Professor of Education and Psychology
email@example.comPhone: 213 740 9567
Fax: 213 746 8142WPH 600D
Social media, cyberbullying, socio-emotional learning, racial discrimination, identity, adolescent development in urban schools and online contexts, mobile interventions
Dr. Brendesha Tynes is Dean's Professor of Educational Equity and a professor of Education and Psychology at the USC Rossier School of Education. Her research focuses on youth experiences with digital media, and how they are associated with academic and socio-emotional outcomes. She is also interested in equity in digital literacy, which includes empowering uses of digital tools for underrepresented youth. She is currently principal investigator on three primary projects: The Teen Life Online and in Schools Project (TLOS), the E-Cope Project, and the Digital Equity Project.
The TLOS Project is an NIH-funded, mixed-method, longitudinal study of online racial discrimination—also called race-related cyberbullying—and the assets and resources youth possess that buffer its effects on mental health, problem behavior and academic outcomes. More specifically, the study uses a risk and resilience framework to explain the differential outcomes among adolescents exposed to similar risks online. Although the internet may threaten social identity and adjustment, particularly for adolescents of color, individual (e.g. coping) and contextual (e.g. parental support) factors mitigate such risks.
The E-Cope Project includes the design of a theory-driven mobile intervention (i.e. an app) to enhance adolescents’ ability to cope with online racial discrimination. In addition, a randomized controlled trial is used to determine whether the intervention is effective at enhancing youth ability to critique negative messages and use adaptive coping strategies.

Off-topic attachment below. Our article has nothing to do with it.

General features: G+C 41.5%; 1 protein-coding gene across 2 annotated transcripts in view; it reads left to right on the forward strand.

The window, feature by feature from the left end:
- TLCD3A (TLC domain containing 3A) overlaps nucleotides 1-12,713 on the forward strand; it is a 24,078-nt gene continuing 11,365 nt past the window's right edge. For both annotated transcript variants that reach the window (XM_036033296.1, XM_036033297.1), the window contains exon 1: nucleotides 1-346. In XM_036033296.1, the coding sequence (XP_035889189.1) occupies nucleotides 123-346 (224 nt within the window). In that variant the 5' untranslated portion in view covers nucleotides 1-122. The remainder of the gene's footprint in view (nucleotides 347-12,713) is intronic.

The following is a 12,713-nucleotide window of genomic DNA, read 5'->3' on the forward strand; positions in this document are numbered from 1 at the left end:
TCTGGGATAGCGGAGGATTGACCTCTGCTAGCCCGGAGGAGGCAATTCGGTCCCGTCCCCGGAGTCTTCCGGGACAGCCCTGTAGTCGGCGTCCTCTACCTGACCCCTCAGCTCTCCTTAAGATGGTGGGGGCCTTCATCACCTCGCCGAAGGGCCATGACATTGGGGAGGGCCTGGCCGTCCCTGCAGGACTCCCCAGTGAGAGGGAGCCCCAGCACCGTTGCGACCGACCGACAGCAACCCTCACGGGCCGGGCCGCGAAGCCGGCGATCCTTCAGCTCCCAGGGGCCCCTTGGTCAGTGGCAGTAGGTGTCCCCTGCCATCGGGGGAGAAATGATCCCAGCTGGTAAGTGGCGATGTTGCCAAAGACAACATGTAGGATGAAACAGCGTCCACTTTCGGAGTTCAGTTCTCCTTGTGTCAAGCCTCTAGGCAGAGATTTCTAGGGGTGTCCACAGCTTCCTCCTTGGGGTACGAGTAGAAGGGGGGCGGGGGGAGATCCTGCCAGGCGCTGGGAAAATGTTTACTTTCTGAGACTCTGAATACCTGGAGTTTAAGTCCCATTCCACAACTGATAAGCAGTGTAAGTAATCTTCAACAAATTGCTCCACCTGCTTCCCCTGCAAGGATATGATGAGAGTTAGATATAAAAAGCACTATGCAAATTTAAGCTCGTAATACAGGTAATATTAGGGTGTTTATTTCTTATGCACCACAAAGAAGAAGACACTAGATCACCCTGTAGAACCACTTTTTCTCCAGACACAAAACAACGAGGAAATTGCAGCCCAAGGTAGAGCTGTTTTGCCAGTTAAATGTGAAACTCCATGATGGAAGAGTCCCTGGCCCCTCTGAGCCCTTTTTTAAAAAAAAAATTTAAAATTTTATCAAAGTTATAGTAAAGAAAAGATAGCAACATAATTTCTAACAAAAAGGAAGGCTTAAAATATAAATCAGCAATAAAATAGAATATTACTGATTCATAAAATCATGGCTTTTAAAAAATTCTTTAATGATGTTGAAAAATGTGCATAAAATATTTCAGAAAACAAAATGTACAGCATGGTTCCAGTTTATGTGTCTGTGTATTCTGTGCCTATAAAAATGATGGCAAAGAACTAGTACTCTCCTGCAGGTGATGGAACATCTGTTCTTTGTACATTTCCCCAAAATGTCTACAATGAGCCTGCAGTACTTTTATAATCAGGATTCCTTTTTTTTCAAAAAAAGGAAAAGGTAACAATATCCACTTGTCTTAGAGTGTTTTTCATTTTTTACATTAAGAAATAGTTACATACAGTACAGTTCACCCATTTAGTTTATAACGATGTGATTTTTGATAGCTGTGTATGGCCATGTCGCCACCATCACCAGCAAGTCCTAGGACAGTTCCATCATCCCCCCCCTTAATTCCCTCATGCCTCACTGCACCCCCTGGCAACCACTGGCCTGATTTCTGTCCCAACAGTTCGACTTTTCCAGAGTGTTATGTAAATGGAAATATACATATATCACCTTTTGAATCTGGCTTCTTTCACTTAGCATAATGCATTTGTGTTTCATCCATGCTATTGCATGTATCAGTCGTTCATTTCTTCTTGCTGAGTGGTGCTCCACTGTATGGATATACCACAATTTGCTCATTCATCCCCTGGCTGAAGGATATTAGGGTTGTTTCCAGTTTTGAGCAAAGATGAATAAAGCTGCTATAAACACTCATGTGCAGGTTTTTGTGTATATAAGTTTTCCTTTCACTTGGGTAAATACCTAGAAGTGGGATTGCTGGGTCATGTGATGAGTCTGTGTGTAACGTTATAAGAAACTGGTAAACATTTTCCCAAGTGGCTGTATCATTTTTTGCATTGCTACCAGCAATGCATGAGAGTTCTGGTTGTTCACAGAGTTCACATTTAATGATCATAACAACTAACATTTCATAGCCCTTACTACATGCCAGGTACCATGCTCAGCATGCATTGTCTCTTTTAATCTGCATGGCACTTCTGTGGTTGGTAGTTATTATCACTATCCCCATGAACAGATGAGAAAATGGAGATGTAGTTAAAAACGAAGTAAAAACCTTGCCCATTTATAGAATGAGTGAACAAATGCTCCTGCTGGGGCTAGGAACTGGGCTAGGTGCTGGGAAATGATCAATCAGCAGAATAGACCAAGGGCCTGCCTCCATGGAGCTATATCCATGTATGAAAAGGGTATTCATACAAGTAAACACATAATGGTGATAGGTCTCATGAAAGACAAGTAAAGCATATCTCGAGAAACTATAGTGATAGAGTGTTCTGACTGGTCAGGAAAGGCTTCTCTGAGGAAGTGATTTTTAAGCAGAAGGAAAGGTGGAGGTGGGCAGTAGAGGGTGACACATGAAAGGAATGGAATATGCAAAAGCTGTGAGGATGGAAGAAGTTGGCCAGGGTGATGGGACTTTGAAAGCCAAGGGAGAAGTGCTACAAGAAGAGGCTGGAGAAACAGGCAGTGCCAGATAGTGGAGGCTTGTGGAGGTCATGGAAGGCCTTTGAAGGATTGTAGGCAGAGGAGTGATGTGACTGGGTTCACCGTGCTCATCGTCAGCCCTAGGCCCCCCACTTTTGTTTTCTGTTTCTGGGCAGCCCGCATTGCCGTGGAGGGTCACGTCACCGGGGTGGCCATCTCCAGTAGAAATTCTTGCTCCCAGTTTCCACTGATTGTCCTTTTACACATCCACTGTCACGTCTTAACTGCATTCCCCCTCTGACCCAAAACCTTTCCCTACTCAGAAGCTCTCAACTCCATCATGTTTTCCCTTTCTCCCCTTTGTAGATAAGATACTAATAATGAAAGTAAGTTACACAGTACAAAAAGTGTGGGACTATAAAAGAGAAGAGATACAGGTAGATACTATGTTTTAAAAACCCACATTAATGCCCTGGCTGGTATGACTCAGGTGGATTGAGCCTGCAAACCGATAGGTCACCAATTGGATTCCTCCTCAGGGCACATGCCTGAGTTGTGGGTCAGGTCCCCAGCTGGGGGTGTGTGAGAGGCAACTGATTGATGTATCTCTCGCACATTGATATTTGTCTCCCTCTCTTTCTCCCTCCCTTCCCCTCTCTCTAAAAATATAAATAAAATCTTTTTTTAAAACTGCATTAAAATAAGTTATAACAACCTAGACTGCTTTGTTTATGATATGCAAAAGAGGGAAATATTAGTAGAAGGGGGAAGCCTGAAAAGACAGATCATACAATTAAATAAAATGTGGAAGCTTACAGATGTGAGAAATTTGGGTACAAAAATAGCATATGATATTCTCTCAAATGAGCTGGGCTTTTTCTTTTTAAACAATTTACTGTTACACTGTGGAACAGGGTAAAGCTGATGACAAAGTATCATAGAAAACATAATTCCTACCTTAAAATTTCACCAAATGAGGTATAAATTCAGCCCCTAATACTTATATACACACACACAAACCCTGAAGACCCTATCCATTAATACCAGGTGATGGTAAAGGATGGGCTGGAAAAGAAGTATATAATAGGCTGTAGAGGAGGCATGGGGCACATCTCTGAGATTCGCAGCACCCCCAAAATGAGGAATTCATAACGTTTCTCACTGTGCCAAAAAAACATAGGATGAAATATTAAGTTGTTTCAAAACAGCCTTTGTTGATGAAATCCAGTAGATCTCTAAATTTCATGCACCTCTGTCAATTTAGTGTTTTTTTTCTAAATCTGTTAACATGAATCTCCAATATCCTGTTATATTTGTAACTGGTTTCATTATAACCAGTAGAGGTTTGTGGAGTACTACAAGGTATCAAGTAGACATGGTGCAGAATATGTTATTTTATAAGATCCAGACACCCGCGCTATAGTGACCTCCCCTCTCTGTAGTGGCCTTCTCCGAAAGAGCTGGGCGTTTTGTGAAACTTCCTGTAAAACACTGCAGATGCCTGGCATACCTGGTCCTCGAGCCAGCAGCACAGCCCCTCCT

The Digital Equity Project is a mixed-method, multiple case study of the use of mobile devices in K-12 urban schools and the individual, environmental and technological factors that enhance academic and socio-emotional learning. One of the primary goals of this project is to better understand the unique challenges and best practices (including pedagogical strategies) of teachers in schools that serve primarily African American and Latino youth.
Tynes has published widely, including in the Journal of Applied Developmental Psychology, Cyberpsychology & Behavior, the Journal of Adolescent Health and Developmental Psychology. She has also been cited in numerous media outlets, including the New York Times, the Los Angeles Times, Newsweek and Woman’s Day. She is the co-editor of the Handbook of African American Psychology and associate editor of the American Educational Research Journal. Tynes also teaches courses on lifespan development, African American child development and new media literacy.
Tynes is a former high school history and global studies teacher. Before her current position at USC Rossier, Tynes held assistant and associate professor positions in African American Studies, Educational Psychology and Psychology at the University of Illinois at Urbana-Champaign. She has also been a research fellow in the Department of Society, Human Development and Health at Harvard University. She earned a B.A. in History from Columbia University, an M.A. in Learning Sciences from Northwestern University and a Ph.D. in Human Development and Psychology from UCLA.
Honors and Awards:
2015 Spencer Foundation Midcareer Award, 2015 American Educational Research Association Early Career Award, 2012 AERA Early Career Contribution Award- Committee on Scholars of Color, Diverse Magazine’s Emerging Scholars under 40, Weintraub Faculty Prize for Innovation in the Use of Technology for Learning, YWCA Racial and Social Justice Award